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Transistors as V clamps?

Discussion in 'Electronic Design' started by Steve Sousa, Jan 26, 2004.

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  1. Steve Sousa

    Steve Sousa Guest


    I've seen the following circuits used to protect the IC's on multimeters.
    I think that they use the reverse breakdown voltage of the transistor to
    achieve this effect, is that correct?
    Why not use a zener?
    Isn't it bad to reverse bias transistors beyond their RBV?
    How does circuit B work?


    In o---------o---------o Out
    | |\
    Circuit A | |

    In o---------o---------o Out
    | |\
    | |
    Circuit B | |
    | |/
    created by Andy´s ASCII-Circuit v1.24.140803 Beta
  2. Fred Bloggs

    Fred Bloggs Guest

    Circuit B is the same thing except for bipolar signals- note the
    symmetry for signal +/- with respect to GND. Circuit A clamps negative
    signals at -Vbe. The transistor clamps differs from the zener in that
    Vce falls with conduction, a zener clamps at a constant voltage. This
    Vce fall is due to the increase of transistor reverse beta with emitter
    current-and is a form of positive feedback action.
  3. henryf

    henryf Guest

    I've seen similar things used to protect the inputs of op amps.
    Pretty much. For circuit A, it depends on the polarity of the
    Based on a quick google search and my limited sampling of
    data sheets, it seems that real zener diodes have greater
    parasitic capacitance when used this way. (The zener
    datasheet I checked showed 50pF to 100pF, while the transistor
    datasheet indicated 5pF or less.)
    Only if you ever plan to use them again as transistors. It
    messes with the gain.
    Like two back-to-back zener diodes. It clamps the input
    voltages (either polarity) at Vz + Vbe.
  4. Steve Sousa

    Steve Sousa Guest

    So all i need to do is pick a transistor with a RBV that suits my app,
    nothing else to consider?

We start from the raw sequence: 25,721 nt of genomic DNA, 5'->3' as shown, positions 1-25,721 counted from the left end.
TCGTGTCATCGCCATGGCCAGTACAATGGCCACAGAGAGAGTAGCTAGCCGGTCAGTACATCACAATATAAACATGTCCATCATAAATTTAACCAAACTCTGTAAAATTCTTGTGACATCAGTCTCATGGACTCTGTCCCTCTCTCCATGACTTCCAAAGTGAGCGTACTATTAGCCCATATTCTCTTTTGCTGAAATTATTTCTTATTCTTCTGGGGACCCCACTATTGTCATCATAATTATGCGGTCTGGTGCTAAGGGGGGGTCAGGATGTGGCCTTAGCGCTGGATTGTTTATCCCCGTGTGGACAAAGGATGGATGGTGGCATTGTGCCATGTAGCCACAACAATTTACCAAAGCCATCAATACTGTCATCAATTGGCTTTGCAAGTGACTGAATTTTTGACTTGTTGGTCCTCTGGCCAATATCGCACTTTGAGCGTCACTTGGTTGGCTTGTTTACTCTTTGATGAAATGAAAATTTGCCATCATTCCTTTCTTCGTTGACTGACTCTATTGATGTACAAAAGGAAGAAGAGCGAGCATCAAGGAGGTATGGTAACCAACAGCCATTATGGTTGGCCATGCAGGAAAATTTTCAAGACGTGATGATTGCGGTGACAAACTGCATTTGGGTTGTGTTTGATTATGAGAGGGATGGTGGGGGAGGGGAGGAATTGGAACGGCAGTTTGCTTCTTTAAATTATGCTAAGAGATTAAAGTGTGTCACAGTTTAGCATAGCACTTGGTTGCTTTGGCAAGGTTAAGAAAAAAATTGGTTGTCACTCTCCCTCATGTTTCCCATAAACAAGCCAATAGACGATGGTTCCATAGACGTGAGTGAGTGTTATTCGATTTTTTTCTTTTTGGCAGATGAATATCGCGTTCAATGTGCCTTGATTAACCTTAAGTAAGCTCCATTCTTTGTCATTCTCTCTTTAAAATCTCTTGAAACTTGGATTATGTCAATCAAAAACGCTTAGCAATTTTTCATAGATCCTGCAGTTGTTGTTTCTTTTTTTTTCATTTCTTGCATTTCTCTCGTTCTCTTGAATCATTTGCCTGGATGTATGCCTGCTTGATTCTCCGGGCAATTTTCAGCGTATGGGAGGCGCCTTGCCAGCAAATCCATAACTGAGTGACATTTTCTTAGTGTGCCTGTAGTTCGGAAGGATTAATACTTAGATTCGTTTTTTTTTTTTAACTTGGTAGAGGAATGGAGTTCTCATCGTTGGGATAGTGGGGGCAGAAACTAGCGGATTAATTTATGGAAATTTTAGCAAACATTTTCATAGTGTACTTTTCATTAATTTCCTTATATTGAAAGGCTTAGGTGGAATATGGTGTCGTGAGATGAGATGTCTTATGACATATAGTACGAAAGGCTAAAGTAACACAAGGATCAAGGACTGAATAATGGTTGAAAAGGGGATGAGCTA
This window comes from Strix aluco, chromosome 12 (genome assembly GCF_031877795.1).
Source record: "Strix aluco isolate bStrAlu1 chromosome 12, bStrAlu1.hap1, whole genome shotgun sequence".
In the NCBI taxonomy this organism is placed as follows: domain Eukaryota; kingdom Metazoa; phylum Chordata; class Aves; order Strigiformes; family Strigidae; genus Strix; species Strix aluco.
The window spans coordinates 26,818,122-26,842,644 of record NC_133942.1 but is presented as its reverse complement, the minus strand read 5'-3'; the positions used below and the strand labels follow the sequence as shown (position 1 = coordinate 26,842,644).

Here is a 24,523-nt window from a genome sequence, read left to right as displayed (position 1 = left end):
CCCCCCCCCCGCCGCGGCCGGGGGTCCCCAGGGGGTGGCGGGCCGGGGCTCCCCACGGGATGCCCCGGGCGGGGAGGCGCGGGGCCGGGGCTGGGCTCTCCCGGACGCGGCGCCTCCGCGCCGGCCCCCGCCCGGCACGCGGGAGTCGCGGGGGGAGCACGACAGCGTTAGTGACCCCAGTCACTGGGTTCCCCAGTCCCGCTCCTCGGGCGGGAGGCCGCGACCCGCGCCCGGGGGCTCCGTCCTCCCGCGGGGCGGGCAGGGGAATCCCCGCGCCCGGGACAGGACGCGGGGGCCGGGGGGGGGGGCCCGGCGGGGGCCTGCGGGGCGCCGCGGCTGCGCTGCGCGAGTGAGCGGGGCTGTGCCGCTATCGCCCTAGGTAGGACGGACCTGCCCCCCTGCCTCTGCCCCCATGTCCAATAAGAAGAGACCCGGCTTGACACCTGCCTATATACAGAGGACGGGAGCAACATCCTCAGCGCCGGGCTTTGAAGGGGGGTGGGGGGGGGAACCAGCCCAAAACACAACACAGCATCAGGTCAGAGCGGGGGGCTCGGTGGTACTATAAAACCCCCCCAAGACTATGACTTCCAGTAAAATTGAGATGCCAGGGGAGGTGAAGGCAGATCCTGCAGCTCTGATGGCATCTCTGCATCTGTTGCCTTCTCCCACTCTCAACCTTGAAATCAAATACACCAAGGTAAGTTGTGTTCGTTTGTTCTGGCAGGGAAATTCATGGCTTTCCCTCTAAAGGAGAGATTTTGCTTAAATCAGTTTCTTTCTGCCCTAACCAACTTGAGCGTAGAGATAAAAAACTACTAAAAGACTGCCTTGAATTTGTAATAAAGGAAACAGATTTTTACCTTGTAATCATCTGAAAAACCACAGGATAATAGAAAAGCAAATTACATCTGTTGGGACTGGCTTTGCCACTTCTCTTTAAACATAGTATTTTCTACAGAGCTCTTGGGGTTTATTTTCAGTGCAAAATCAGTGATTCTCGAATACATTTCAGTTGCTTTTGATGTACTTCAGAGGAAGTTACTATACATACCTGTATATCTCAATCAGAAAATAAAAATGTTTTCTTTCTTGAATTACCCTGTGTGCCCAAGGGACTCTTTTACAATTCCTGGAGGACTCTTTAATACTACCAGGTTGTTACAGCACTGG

Thanks for the explanations.
  5. Steve Sousa

    Steve Sousa Guest

    So the clamping voltage will vary with the input voltage->current?

  6. henryf

    henryf Guest

    No, it's not that simple.

    First of all, circuits A and B use a transistor's emitter-base
    breakdown voltage, which is typically near 7 volts -- it's
    unlikely you'll find any outside the range of 5V to 10V.
    Unless your app can live with that, you'll need to use a
    different voltage-clamping circuit.

    Second, there are other things to consider, including:
    - power and thermal considerations
    - packaging
    - price
    - availability
  7. Fred Bloggs

    Fred Bloggs Guest

    Yes- I was assuming there is a resistor in series with the signal source
    not shown. The only advantage this circuit may have over a zener is a
    better leakage characteristic, but I am not 100% sure. All the breakdown
    devices will have more or less reverse current through them as the input
    approaches the breakdown rating. For the standard 500mW zener, this can
    be as much as 10's of ua at 80% Vzener, just as an example. If you say
    this protects a meter, then that level of leakage may introduce an
    unacceptable inaccuracy at signal levels they do want to measure, and
    increasing the zener breakdown rating to reduce leakage is not an
    option. Unlike the zener with a relatively soft knee, when the
    transistor starts reverse breakdown, the voltage required to sustain
    larger currents is reduced and there is an abrupt increase in shunt
    current- this should be a sharper breakdown characteristic.
  8. Steve Sousa

    Steve Sousa Guest

    I'll have to give it a try on real parts and see what comes up.
    Thank you and Fred for your help.
  9. GPG

    GPG Guest

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